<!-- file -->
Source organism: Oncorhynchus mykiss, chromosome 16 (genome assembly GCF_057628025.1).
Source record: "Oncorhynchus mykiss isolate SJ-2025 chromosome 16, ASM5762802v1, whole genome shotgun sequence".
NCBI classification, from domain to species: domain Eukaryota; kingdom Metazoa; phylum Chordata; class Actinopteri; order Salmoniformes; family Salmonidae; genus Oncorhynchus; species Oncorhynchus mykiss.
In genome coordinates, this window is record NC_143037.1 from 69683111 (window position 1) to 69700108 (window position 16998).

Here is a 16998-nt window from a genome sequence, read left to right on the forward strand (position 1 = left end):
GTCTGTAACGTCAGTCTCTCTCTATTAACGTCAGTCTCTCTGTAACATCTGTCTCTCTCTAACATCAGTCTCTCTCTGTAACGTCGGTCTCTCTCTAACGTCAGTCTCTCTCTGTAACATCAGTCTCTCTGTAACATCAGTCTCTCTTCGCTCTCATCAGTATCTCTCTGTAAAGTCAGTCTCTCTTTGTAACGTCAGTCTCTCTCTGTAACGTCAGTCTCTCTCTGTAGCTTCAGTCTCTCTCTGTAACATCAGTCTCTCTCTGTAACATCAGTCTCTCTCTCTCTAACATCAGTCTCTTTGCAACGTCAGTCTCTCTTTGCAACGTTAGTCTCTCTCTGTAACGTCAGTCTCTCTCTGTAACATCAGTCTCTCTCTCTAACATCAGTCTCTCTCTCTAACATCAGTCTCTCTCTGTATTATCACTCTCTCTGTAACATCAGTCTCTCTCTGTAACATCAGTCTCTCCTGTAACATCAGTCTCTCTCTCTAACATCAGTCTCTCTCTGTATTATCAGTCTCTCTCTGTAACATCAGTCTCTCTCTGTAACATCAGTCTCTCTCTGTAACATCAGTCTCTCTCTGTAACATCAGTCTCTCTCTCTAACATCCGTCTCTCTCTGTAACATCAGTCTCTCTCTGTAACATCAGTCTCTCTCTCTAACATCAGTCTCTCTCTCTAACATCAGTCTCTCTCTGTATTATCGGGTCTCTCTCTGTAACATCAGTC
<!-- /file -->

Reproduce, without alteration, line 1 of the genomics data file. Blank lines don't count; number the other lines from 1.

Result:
Source organism: Oncorhynchus mykiss, chromosome 16 (genome assembly GCF_057628025.1).